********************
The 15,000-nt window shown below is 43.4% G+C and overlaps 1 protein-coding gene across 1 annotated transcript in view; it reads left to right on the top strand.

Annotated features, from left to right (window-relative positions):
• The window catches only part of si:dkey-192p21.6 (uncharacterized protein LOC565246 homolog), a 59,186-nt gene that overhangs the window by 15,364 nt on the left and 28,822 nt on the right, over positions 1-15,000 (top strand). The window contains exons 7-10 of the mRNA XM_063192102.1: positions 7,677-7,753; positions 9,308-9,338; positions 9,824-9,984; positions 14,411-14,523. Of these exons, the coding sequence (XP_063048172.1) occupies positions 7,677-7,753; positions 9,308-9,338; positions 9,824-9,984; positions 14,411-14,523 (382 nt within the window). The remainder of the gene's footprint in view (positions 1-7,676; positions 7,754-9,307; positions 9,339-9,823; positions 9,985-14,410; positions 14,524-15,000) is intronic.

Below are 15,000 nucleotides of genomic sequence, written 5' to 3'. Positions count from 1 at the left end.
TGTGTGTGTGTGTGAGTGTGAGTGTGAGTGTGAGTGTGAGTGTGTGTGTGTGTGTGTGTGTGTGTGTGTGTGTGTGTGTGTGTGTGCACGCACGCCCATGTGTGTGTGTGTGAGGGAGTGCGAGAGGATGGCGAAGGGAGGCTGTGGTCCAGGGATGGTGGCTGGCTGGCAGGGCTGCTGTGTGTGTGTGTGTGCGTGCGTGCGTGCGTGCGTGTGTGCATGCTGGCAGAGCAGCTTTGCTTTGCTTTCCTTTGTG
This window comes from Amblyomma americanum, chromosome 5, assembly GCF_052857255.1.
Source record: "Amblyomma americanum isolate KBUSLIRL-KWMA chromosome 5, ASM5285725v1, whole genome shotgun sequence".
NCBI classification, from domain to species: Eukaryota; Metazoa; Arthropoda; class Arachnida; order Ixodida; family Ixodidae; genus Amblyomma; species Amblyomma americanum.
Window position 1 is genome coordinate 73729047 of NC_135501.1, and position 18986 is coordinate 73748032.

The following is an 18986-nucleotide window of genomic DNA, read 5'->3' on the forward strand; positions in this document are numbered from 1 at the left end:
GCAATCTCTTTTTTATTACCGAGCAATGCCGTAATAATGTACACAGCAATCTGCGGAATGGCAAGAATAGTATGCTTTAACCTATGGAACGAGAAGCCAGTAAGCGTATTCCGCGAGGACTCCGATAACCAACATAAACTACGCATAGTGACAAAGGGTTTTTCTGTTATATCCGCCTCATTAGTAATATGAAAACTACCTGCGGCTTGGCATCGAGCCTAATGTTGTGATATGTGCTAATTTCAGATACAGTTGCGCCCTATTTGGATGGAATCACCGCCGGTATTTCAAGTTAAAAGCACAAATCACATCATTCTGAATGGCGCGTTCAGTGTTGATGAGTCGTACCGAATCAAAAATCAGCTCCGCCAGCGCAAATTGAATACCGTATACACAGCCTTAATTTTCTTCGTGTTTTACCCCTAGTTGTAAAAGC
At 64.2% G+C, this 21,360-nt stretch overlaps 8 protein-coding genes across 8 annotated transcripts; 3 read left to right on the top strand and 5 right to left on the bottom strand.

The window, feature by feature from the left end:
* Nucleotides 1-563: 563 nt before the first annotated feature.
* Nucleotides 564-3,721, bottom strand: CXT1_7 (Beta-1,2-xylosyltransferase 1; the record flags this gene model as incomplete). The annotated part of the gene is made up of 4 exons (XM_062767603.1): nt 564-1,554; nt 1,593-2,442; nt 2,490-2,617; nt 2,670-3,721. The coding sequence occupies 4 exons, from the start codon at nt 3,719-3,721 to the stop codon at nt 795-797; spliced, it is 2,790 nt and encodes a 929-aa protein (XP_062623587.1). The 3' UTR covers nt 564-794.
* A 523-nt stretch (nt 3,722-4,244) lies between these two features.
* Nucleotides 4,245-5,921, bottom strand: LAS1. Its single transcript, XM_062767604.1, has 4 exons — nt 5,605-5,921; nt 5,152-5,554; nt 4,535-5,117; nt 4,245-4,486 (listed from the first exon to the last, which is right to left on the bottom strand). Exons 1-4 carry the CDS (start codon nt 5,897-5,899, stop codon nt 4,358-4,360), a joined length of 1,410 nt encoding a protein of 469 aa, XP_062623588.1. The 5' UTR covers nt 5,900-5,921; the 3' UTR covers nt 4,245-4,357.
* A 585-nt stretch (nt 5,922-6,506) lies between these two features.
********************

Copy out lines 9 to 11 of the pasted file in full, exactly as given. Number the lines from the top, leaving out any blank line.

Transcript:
Window position 1 is genome coordinate 73729047 of NC_135501.1, and position 18986 is coordinate 73748032.

The following is an 18986-nucleotide window of genomic DNA, read 5'->3' on the forward strand; positions in this document are numbered from 1 at the left end:
GCAATCTCTTTTTTATTACCGAGCAATGCCGTAATAATGTACACAGCAATCTGCGGAATGGCAAGAATAGTATGCTTTAACCTATGGAACGAGAAGCCAGTAAGCGTATTCCGCGAGGACTCCGATAACCAACATAAACTACGCATAGTGACAAAGGGTTTTTCTGTTATATCCGCCTCATTAGTAATATGAAAACTACCTGCGGCTTGGCATCGAGCCTAATGTTGTGATATGTGCTAATTTCAGATACAGTTGCGCCCTATTTGGATGGAATCACCGCCGGTATTTCAAGTTAAAAGCACAAATCACATCATTCTGAATGGCGCGTTCAGTGTTGATGAGTCGTACCGAATCAAAAATCAGCTCCGCCAGCGCAAATTGAATACCGTATACACAGCCTTAATTTTCTTCGTGTTTTACCCCTAGTTGTAAAAGC